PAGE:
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Zimmerman v. NBC – Motion to Dismiss

WARNING: This article contains images and words that some might find offensive.

Reading NBC’s motion to dismiss was fairly easy. Trying to make sense out of Zimmerman’s reply was not so easy.

NBC Universal has petitioned the court to dismiss Zimmerman’s lawsuit for four reasons;

(1) he has failed to comply with Florida’s retraction statute, which precludes his claims with respect to one of the five broadcasts he challenges;

(2) he is a public figure who cannot carry his burden of demonstrating, by the clear and convincing evidence required by the First Amendment, that any of NBC’s reports were broadcast with a high degree of awareness of their probable falsity, or, indeed, that they are false in any material respect;

(3) he cannot demonstrate that the NBC broadcasts caused the debilitating damages to his reputation and well-being that he claims are attributable to NBC; and

(4) he has, for these and other reasons, failed to state a claim for intentional infliction of emotional distress.

Just a few thoughts …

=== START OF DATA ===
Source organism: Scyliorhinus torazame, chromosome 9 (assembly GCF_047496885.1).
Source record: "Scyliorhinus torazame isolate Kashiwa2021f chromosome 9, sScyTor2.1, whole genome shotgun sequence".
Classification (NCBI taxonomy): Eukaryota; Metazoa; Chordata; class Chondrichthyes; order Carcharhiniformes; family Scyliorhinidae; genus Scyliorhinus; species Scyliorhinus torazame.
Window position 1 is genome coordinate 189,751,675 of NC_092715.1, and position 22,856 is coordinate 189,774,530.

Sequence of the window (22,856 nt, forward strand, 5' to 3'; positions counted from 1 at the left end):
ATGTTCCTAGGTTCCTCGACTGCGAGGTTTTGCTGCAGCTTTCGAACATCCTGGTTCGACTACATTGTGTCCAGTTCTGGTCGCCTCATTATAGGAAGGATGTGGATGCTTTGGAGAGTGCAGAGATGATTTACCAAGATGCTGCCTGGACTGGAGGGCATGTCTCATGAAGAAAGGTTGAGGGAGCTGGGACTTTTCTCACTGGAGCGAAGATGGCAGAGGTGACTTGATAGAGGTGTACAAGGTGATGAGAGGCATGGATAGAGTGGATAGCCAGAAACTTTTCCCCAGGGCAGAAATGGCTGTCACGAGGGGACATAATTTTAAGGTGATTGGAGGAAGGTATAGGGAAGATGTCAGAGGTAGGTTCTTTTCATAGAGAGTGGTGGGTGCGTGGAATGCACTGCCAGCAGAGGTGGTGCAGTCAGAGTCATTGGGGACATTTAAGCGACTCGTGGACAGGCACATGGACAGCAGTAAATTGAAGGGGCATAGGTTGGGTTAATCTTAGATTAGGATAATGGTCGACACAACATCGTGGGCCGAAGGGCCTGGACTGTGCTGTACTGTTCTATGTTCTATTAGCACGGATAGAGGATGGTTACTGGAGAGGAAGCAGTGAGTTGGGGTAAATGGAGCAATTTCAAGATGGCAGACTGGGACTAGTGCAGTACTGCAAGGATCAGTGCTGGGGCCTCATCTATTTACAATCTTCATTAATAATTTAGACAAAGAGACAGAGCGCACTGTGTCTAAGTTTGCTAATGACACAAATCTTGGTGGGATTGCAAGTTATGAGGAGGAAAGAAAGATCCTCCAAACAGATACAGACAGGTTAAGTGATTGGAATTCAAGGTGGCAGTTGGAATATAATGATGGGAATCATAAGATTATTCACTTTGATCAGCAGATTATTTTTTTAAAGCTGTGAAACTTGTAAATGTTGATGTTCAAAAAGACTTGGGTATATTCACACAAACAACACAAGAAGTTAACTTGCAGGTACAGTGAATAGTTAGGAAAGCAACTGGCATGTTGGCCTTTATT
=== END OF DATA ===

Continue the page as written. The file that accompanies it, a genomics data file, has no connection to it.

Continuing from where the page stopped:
If the person claiming defamation names a party as defendant who was not notified to retract, that party cannot be sued. In their motion to dismiss, NBC raises a good argument on that issue. Zimmerman’s attorneys will need to petition the court for leave to file an amended complaint if they want to cure that deficiency.

It is Florida, and I am unfamiliar with most of Florida’s Rules of Civil Procedure. However, when it concerns motions to dismiss or motions for summary judgment that are filed before discovery, there is a general understanding that I’ve learned. That is, if the party who did not file to dismiss the case wants to conduct discovery, it has to request the court to stay the motion to dismiss before filing a reply to the motion to dismiss.

There is also a general understanding that when responding to a motion to dismiss or motion for summary judgment, that the party cannot rely on allegations in their complaint as evidence that a genuine issue of material fact exists. When a genuine issue of material fact is disputed, courts deny motions to dismiss and for summary judgment so a jury can decide the issue. Beginning around page 68, Zimmerman’s lawyers rely on his complaint as evidence that a genuine issue of material fact exists. That’s a no-no that can have that entire portion of their pleading stricken or that issue denied by the court. Yes – the court can grant in part, and deny in part.

Based on the reply filed by Zimmerman’s attorneys, they argued that they needed to conduct discovery and amend his complaint, but did not ask the court for that relief. Read the rest of this entry

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